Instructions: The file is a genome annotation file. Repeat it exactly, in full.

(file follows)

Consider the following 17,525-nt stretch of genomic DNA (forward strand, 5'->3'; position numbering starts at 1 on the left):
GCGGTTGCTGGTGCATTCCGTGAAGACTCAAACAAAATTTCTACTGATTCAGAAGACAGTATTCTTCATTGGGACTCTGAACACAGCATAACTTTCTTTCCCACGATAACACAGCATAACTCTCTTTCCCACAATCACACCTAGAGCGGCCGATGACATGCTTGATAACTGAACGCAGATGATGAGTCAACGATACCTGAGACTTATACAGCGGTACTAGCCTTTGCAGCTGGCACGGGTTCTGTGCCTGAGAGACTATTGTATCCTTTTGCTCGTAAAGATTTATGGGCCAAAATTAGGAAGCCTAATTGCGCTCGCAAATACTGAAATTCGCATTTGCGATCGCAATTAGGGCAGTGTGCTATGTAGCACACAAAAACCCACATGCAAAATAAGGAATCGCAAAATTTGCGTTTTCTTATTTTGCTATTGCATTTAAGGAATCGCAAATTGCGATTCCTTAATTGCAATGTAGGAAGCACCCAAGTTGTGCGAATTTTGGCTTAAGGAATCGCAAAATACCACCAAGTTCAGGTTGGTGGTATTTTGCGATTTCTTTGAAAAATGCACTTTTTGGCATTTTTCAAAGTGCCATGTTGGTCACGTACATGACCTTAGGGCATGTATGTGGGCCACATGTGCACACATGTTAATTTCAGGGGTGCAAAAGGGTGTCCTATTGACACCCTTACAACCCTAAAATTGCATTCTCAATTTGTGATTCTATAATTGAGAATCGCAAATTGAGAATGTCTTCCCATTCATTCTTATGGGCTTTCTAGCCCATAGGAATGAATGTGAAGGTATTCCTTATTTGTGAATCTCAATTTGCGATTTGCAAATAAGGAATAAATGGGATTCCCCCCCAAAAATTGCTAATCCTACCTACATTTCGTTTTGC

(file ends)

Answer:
Consider the following 17,525-nt stretch of genomic DNA (forward strand, 5'->3'; position numbering starts at 1 on the left):
GCGGTTGCTGGTGCATTCCGTGAAGACTCAAACAAAATTTCTACTGATTCAGAAGACAGTATTCTTCATTGGGACTCTGAACACAGCATAACTTTCTTTCCCACGATAACACAGCATAACTCTCTTTCCCACAATCACACCTAGAGCGGCCGATGACATGCTTGATAACTGAACGCAGATGATGAGTCAACGATACCTGAGACTTATACAGCGGTACTAGCCTTTGCAGCTGGCACGGGTTCTGTGCCTGAGAGACTATTGTATCCTTTTGCTCGTAAAGATTTATGGGCCAAAATTAGGAAGCCTAATTGCGCTCGCAAATACTGAAATTCGCATTTGCGATCGCAATTAGGGCAGTGTGCTATGTAGCACACAAAAACCCACATGCAAAATAAGGAATCGCAAAATTTGCGTTTTCTTATTTTGCTATTGCATTTAAGGAATCGCAAATTGCGATTCCTTAATTGCAATGTAGGAAGCACCCAAGTTGTGCGAATTTTGGCTTAAGGAATCGCAAAATACCACCAAGTTCAGGTTGGTGGTATTTTGCGATTTCTTTGAAAAATGCACTTTTTGGCATTTTTCAAAGTGCCATGTTGGTCACGTACATGACCTTAGGGCATGTATGTGGGCCACATGTGCACACATGTTAATTTCAGGGGTGCAAAAGGGTGTCCTATTGACACCCTTACAACCCTAAAATTGCATTCTCAATTTGTGATTCTATAATTGAGAATCGCAAATTGAGAATGTCTTCCCATTCATTCTTATGGGCTTTCTAGCCCATAGGAATGAATGTGAAGGTATTCCTTATTTGTGAATCTCAATTTGCGATTTGCAAATAAGGAATAAATGGGATTCCCCCCCAAAAATTGCTAATCCTACCTACATTTCGTTTTGC